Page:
The Catcher in the Rye is one of the classic, coming of age novels that’s recommended for everyone to read, whether you’re a reader or not. J.D. Salinger is well known for this particular novel as Jane Austen is for Pride and Prejudice or F. Scott Fitzgerald is for The Great Gatsby.
The Catcher in the Rye is Salinger’s world-famous novel of disaffected youth. Holden Caulfield is a seventeen- year-old dropout who has just been kicked out of his fourth school. Navigating his way through the challenges of growing up, Holden dissects the “phony” aspects of society, and the “phonies” themselves: the headmaster whose affability depends on the wealth of the parents, his roommate who scores with girls using sickly-sweet affection.
Written with the clarity of a boy leaving childhood behind, The Catcher in the Rye explores the world with disarming frankness and a warm, affecting charisma which has made this novel a universally loved classic of twentieth-century literature.
J. D. Salinger was born in 1919 and died in January 2010. He grew up in New York City, and wrote short stories from an early age, but his breakthrough came in 1948 with the publication in The New Yorker of A Perfect Day for Bananafish. The Catcher in the Rye was his first and only novel, published in 1951. It remains one of the most translated, taught and reprinted texts, and has sold some 65 million copies.
Truthfully, this book has sat on my to-read shelf for a long time. With it’s reputation and praise, I always wanted to read it. Even more than that, I was always curious to what it was like – I’ve heard it mentioned numerous times through numerous books and people have always spoken about it with such high regard, marking it as a “must read”.
As a bibliophile, I can appreciate this work of literacy: the skill in the way it’s written, the prominence of the themes of the painfulness of growing up and the “phoniness” of the Adult world. The way that Salinger has crafted this book is awe-inspiring as a writer.
However, surely I can’t be the only person who fails to understand why this book is considered a classic? The story was told over the span of a few days, and the plot failed to engross me the way that other stories and books have. I was expecting to be completely blown away by this novel, and was very disappointed to find out otherwise.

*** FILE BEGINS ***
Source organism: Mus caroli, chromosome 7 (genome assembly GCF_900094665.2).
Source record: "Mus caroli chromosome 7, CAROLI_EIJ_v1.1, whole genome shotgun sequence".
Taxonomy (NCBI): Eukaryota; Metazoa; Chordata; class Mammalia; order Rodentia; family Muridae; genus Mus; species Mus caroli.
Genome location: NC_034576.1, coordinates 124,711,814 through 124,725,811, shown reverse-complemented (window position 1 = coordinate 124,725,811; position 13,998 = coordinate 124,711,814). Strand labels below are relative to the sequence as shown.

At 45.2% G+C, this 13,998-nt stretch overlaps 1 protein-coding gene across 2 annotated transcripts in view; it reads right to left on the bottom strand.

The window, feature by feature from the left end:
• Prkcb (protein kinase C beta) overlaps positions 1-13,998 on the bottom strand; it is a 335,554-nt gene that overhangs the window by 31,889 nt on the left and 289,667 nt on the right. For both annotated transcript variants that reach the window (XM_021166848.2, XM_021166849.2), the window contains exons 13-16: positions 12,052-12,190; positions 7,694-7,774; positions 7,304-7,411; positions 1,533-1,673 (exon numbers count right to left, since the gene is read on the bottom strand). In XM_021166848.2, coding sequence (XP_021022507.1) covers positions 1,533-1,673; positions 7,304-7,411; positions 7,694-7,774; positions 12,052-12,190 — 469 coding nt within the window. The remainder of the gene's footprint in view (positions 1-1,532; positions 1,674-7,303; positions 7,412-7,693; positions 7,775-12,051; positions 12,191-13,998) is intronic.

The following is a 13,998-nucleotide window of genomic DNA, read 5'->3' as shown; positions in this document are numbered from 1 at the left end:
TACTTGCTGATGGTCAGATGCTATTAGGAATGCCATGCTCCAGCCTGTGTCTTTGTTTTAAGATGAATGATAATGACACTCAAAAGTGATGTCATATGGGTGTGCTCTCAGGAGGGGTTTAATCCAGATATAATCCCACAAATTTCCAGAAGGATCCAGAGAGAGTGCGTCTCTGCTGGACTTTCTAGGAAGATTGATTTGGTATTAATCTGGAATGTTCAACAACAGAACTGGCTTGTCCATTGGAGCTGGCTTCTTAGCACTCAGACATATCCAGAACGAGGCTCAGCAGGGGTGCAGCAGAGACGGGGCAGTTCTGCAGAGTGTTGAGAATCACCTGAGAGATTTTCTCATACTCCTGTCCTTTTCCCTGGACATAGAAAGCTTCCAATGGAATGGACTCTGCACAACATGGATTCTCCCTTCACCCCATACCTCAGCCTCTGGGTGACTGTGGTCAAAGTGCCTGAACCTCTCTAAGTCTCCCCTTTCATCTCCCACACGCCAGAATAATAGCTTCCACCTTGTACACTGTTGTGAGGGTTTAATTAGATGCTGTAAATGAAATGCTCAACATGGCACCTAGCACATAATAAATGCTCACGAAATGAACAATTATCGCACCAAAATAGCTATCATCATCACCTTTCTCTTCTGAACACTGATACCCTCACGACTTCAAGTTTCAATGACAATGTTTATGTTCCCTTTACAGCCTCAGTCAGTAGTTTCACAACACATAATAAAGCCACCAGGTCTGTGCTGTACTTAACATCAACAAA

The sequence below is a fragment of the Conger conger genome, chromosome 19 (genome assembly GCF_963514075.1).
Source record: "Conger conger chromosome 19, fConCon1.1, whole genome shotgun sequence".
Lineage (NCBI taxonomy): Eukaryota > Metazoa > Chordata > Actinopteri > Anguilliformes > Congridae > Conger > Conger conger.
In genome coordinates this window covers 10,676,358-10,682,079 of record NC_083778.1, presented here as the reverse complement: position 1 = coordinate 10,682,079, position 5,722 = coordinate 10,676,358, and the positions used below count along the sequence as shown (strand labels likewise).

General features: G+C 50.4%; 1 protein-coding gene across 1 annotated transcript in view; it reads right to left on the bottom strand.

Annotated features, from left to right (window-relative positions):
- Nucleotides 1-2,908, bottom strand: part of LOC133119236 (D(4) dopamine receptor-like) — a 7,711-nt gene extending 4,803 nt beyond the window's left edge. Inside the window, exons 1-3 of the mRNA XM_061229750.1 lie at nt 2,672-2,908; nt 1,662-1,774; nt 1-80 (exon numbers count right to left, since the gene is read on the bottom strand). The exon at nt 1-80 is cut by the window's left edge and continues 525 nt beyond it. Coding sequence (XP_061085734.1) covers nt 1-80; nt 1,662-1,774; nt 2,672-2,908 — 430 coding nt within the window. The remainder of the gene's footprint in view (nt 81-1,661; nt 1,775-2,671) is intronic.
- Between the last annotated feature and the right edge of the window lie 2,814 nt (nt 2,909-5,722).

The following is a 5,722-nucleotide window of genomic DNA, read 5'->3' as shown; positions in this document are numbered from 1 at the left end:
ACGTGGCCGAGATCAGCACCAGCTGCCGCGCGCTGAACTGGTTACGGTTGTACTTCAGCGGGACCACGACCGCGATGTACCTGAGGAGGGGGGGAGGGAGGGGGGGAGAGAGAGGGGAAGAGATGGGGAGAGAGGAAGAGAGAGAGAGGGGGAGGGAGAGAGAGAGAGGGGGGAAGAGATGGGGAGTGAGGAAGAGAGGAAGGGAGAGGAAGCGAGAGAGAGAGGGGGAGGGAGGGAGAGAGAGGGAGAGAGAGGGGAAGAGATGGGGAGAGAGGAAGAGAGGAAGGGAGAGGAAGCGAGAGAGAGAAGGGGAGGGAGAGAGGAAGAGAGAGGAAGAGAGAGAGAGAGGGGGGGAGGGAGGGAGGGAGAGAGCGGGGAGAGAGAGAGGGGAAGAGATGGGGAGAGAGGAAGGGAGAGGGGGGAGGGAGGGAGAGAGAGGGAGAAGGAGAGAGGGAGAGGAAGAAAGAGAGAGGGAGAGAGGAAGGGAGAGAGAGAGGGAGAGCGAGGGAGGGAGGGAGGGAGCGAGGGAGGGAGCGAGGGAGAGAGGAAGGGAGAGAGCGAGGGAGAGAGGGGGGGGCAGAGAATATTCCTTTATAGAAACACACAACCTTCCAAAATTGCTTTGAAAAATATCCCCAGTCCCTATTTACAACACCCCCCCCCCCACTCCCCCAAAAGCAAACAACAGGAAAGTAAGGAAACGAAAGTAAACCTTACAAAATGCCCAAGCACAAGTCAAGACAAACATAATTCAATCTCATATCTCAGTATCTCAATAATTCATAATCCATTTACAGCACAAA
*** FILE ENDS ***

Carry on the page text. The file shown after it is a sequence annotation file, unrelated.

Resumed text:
In saying this, I think the only way to fully be able to appreciate this story, and the only way to really consider it a classic, is to actually look at it, and it’s place, in the era in which it was released. In other words, it’s not really about the story itself, it’s about the context of the story.
The Catcher in the Rye was published in 1951 – post-WWII America. At this time, soldiers were returning home to their families, Americans had defeated two evil empires and children were only seen and not heard.
Obviously I wasn’t brought up in the 1960’s, and I (along with everyone else who didn’t) take for granted that now we celebrate and encourage expressing our individuality, rather than the “do as I say, not as I do” attitude of those days.
So – in this way – I think a lot of people looked up to Holden, because they related to him, understood and sympathised with him and where he was coming from. He came to symbolise all that is wrong with society in the sense of if you didn’t play by societies rules then they’ll knock you down.
It wouldn’t surprise me if when this first came out people thought that it was about time someone was this honest about the world we live in. As well as asking themselves: What is this world coming to? So, maybe, that’s why it’s a classic – it was a sign of an impending cultural revolution.
Even though I wasn’t totally grasped by the story, I did like the deeper message that I thought the book possessed: about saving innocence. Which is also a symbol of childhood. Holden simply wants to save other kids, including his sister, Phoebe, from the process of adolescence and future adulthood.
“I’m standing on the edge of some crazy cliff. What I have to do, I have to catch everybody if they start to go over the cliff—I mean if they’re running and they don’t look where they’re going I have to come out from somewhere and catch them. That’s all I’d do all day. I’d just be the catcher in the rye and all.” – J.D. Salinger, The Catcher in the Rye.
At this point in the novel, Holden has slipped in quietly into his apartment and is speaking to Phoebe. After talking, arguing and making up, Phoebe asks him what it is he actually wants to do with this life, to which he reveals his fantasy of idealistic childhood and of his role as the protecter of innocence. It is in this, that the meaning behind the book’s title is revealed.
Holden has a cynical view of other people in the world, largely based on the idea that children are simple, kind and innocent while adults are superficial, liars and hypocritical. the very fact that he is having this conversation with Phoebe, who is a child yet anything other than simple and innocent, just shows the oversimplification of this view.
Holden knows this himself to a certain degree, saying that this idea is “crazy”, but he struggles to see the world in any other way. His catcher in the rye fantasy reflects his innocence, his belief in pure, uncorrupted youth, and his desire to protect that spirit.
However, it does bring to question Holden’s extreme disconnection from reality and his naïve view of the world.